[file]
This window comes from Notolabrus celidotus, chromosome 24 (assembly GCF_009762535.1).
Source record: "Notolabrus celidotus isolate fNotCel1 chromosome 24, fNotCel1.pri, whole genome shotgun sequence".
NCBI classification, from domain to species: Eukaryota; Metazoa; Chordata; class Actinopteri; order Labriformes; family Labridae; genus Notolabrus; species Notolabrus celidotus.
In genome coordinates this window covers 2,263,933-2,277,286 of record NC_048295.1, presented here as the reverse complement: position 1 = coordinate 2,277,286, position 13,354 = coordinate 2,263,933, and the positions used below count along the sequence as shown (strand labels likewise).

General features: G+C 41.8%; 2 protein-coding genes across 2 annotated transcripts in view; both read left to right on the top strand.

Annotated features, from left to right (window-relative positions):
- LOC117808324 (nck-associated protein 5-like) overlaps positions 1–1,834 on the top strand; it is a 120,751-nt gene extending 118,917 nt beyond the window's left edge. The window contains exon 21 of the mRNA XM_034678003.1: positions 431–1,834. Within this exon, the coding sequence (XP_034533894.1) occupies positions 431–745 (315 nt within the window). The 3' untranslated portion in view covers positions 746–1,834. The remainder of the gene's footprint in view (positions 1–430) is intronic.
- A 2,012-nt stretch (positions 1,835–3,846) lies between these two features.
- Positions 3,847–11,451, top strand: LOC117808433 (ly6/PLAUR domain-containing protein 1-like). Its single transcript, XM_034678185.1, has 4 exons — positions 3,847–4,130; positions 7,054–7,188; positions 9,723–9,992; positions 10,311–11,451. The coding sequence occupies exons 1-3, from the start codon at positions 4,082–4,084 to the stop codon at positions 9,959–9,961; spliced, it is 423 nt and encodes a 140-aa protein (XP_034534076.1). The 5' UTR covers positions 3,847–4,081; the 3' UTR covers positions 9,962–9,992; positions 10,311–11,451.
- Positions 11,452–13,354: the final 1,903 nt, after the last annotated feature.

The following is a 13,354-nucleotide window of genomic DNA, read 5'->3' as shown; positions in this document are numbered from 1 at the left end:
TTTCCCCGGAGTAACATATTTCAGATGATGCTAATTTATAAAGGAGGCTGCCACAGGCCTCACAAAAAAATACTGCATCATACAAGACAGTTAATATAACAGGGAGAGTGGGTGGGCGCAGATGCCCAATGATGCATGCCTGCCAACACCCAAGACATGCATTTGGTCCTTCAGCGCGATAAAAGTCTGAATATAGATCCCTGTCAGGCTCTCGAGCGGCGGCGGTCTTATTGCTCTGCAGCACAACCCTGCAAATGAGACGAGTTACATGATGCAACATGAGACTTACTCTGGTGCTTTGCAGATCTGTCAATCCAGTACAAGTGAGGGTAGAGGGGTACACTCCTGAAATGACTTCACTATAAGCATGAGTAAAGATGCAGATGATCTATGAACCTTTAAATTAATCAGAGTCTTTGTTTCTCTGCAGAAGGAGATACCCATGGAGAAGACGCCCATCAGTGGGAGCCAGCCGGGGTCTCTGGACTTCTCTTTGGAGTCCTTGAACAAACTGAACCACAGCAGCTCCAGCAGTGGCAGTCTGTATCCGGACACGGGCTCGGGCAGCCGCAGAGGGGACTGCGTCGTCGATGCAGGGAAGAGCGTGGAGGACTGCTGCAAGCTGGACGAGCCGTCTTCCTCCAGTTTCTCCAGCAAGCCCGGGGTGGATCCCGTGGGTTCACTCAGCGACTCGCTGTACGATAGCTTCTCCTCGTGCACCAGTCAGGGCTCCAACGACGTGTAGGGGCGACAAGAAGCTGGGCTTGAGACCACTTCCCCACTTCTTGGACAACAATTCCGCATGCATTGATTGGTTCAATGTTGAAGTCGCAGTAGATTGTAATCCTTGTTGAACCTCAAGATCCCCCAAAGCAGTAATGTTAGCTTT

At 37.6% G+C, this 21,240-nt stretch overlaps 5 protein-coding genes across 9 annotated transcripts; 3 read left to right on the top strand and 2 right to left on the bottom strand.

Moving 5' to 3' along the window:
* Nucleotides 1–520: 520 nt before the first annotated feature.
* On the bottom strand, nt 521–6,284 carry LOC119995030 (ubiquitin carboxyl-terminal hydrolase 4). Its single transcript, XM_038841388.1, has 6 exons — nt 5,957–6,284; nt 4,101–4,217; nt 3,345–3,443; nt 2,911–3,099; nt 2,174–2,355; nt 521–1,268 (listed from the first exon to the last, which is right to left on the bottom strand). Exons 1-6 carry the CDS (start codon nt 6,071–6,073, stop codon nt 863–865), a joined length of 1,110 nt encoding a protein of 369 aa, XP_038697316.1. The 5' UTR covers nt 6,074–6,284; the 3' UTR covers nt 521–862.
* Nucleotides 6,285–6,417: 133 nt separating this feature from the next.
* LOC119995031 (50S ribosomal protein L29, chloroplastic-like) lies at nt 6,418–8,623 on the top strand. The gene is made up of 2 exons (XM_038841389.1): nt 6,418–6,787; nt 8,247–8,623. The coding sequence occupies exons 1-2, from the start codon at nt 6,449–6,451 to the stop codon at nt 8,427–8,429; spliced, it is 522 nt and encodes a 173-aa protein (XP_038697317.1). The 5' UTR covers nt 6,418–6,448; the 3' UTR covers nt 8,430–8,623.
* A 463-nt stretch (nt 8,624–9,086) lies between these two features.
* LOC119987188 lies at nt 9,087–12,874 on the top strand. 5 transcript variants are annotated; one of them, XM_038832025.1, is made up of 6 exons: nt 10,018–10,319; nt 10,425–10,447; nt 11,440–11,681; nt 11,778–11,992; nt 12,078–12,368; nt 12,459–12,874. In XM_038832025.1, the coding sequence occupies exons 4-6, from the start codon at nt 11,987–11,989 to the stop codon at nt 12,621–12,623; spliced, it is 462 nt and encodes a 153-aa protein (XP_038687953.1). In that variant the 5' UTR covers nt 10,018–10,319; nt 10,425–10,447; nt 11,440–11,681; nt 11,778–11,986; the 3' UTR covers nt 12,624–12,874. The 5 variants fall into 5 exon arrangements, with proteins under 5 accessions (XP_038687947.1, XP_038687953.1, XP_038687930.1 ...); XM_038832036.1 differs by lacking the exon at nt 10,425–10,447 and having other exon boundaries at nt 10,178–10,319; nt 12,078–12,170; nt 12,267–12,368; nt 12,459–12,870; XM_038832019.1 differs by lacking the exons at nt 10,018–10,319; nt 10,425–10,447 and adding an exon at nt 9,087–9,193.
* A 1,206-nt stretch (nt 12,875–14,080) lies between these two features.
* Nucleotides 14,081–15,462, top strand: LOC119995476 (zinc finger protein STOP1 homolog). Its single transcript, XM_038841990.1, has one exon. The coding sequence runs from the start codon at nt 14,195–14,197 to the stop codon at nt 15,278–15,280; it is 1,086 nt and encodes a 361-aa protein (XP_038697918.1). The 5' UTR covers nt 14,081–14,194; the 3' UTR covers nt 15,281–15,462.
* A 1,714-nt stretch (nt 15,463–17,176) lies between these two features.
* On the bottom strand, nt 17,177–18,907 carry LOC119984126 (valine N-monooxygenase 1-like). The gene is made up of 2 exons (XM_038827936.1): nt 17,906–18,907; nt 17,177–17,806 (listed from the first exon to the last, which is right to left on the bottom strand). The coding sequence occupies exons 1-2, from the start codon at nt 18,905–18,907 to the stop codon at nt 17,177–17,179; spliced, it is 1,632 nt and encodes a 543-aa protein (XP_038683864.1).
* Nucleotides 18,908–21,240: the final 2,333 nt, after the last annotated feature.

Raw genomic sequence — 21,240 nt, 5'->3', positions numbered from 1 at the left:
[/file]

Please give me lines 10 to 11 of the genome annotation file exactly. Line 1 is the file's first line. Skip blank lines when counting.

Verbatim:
- Positions 11,452–13,354: the final 1,903 nt, after the last annotated feature.

The following is a 13,354-nucleotide window of genomic DNA, read 5'->3' as shown; positions in this document are numbered from 1 at the left end: